Freedom and Reconstruction
2. Freedom and Reconstruction
In Unit I, we read about and discussed many antebellum (pre-civil war) stories, essays, and documents, primarily focused on slavery and the struggle to abolish slavery and free all African Americans. And, in 1863, the Emancipation Proclamation abolished slavery. With Unit II, we have begun to look at the stories, essays, and documents of post slavery and reconstruction after the Civil War. Then, in 1865 The Thirteenth Amendment proclaimed that “(n)either slavery nor involuntary servitude…shall exist within the United States….” In 1868, The Fourteenth Amendment proclaimed that “(a)ll persons born or naturalized in in the United States…are citizens of the United States…” and that “(n)o State shall make or enforce any law which shall abridge the privileges or immunities of citizens of the United States; nor shall nay State deprive any person of life, liberty, or property, without due process of law; nor deny to any person within its jurisdiction the equal protection of the laws.” In 1870, The Fifteenth Amendment proclaimed that “(t)he right of citizens of the United States to vote shall not be denied or abridged by the United States or by any State on account of race, color, or previous condition of servitude.” And so ended the slavery and inequality of the previous 200 years, right? Not so, according to the many selections written from 1865 to 1919.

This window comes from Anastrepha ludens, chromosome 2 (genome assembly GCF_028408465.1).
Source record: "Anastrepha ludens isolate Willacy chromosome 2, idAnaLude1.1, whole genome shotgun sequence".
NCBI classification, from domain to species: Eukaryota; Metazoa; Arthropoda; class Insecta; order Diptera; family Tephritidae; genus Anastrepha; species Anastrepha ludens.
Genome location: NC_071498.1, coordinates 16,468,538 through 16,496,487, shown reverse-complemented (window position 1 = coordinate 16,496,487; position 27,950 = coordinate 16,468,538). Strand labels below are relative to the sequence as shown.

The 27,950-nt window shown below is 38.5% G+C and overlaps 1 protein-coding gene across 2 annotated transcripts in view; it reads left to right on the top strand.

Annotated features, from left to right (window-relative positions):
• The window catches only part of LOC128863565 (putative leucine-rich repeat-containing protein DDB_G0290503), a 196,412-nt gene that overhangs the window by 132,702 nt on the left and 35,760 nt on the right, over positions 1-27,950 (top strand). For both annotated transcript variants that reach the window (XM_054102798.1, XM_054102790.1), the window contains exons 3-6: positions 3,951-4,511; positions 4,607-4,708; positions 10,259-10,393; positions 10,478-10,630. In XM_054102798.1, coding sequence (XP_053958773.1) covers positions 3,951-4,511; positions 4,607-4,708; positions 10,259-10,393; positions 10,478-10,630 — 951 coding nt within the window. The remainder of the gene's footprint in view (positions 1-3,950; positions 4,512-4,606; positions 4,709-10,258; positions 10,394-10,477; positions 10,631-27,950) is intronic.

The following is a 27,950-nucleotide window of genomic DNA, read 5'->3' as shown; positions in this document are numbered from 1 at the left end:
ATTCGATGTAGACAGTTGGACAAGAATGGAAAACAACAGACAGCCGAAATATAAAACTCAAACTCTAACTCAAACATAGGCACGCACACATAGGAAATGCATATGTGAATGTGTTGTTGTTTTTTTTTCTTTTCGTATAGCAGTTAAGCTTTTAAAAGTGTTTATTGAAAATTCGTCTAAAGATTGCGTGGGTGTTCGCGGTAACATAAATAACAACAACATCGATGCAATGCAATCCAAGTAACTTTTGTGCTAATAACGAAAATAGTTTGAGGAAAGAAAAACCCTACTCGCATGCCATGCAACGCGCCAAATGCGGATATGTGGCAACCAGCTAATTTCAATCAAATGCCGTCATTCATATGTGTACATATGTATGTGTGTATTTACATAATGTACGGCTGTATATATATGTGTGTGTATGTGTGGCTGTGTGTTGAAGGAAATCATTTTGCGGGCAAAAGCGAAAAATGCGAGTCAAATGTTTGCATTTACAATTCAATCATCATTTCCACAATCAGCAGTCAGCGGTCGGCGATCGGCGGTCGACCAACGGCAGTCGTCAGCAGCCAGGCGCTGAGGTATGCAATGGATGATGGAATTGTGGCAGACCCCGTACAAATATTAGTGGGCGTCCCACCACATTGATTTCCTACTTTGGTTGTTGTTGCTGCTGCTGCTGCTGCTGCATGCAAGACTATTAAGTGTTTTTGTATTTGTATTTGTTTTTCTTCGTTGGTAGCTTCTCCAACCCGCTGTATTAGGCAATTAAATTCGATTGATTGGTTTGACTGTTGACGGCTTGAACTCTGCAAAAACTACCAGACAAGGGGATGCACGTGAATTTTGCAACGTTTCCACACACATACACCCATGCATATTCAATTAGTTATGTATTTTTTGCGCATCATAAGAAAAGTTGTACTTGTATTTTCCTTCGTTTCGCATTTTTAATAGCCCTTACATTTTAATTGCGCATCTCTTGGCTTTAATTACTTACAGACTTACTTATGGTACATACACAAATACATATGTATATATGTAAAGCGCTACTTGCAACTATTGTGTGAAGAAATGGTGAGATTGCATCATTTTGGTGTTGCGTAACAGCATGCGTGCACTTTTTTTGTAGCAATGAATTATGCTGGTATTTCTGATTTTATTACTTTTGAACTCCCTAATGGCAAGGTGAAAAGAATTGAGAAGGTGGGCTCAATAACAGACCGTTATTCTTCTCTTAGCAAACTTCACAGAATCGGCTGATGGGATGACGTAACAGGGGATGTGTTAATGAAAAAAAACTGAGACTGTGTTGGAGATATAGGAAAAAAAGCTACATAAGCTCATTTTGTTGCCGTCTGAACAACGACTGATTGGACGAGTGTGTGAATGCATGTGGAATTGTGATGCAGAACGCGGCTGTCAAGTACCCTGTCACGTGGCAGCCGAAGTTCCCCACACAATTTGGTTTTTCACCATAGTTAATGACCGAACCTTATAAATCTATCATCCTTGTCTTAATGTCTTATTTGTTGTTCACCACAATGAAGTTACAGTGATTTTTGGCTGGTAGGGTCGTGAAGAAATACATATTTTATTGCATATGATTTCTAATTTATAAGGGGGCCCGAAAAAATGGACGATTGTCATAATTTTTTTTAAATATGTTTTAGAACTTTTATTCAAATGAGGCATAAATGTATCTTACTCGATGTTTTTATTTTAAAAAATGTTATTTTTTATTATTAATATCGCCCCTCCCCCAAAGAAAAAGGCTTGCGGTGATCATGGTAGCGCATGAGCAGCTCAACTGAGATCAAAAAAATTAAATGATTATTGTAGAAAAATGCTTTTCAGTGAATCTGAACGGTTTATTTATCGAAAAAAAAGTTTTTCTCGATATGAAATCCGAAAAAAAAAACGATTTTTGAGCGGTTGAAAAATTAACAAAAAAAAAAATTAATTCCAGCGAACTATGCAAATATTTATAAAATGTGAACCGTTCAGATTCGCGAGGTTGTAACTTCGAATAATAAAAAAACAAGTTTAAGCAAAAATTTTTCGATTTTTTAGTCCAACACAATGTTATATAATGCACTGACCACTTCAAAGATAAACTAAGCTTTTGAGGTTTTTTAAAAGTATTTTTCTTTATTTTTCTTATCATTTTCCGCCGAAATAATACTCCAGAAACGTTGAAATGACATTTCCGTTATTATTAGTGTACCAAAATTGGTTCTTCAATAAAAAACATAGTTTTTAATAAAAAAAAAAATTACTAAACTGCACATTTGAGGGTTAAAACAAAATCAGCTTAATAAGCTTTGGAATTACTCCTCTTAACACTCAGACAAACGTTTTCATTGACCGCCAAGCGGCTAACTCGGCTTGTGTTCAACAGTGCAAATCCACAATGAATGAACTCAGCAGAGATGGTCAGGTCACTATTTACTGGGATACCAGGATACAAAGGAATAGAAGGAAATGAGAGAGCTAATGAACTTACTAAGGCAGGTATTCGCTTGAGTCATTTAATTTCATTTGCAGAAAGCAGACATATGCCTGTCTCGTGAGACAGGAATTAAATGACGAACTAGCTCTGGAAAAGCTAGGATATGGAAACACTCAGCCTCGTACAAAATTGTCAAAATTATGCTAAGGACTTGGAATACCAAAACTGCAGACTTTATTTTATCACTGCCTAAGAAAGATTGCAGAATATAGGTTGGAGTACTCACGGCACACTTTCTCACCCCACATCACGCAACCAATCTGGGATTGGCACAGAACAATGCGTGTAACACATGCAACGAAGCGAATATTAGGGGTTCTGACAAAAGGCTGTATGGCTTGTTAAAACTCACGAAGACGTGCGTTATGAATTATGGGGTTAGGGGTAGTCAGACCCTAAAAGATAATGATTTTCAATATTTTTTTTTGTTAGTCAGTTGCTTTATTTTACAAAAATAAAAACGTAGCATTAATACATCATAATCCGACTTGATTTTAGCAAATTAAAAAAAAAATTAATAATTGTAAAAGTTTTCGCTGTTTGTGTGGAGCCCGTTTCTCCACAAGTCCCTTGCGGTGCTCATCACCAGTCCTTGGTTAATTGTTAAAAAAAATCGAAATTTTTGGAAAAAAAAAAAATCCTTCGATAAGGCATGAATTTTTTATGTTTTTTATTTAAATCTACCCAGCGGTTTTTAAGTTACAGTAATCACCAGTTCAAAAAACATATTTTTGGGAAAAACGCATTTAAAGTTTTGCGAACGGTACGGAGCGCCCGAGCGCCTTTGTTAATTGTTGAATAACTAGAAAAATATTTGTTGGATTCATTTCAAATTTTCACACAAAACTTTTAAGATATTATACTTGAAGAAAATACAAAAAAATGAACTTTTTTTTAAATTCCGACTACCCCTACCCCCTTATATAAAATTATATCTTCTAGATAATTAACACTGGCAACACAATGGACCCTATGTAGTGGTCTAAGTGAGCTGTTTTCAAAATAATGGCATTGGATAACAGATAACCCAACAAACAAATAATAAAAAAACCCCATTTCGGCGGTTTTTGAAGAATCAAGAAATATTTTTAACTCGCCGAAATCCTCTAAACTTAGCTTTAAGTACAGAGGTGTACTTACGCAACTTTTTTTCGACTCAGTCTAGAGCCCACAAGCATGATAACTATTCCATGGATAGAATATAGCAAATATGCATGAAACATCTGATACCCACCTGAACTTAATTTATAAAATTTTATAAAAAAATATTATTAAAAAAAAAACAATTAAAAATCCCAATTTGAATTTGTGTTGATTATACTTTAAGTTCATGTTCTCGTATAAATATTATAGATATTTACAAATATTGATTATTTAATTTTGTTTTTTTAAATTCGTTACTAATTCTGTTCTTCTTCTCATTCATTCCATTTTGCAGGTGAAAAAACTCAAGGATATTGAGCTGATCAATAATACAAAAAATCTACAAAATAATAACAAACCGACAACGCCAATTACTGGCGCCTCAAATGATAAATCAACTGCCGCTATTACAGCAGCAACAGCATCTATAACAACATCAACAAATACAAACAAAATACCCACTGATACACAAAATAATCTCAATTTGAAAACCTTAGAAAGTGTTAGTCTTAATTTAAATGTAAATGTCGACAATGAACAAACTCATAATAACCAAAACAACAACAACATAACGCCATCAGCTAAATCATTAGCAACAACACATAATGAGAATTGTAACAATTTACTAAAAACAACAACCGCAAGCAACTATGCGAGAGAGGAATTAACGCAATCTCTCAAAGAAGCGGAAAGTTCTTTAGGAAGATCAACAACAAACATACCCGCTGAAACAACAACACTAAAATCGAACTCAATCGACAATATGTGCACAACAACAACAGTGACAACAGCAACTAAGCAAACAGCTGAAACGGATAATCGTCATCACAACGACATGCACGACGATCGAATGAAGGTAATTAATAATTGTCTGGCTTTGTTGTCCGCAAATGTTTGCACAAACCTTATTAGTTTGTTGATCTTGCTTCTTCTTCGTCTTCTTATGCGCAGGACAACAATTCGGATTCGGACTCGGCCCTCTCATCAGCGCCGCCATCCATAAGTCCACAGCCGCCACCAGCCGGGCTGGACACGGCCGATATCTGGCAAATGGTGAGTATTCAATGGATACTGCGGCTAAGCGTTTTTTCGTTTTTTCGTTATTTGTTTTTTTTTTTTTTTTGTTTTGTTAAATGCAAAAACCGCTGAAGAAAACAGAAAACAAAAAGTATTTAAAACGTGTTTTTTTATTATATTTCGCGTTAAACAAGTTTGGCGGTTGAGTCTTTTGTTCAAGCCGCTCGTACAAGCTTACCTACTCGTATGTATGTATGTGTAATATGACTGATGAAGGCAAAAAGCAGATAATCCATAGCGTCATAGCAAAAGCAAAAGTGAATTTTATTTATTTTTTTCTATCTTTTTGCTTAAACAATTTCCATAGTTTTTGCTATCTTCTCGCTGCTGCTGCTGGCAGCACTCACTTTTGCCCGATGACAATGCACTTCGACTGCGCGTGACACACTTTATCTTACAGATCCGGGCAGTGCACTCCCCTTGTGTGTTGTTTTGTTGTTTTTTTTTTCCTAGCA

In at least 300-350 words, discuss what was seen as the continuing need to address abolition, even after abolition of slavery and emancipation had been made law. Name at least 3 issues that led many people to declare that slavery was not ended. Make well-developed, cited reference to at least 3 different authors. Also, what extraordinary struggle faced black women?
Remember that each time you make reference to ideas in the text, you must identify the author and the page on which that idea is stated. Also, when making reference be sure to present complete thoughts and ideas from the texts and to make clear links between what you’re saying and what the text is saying.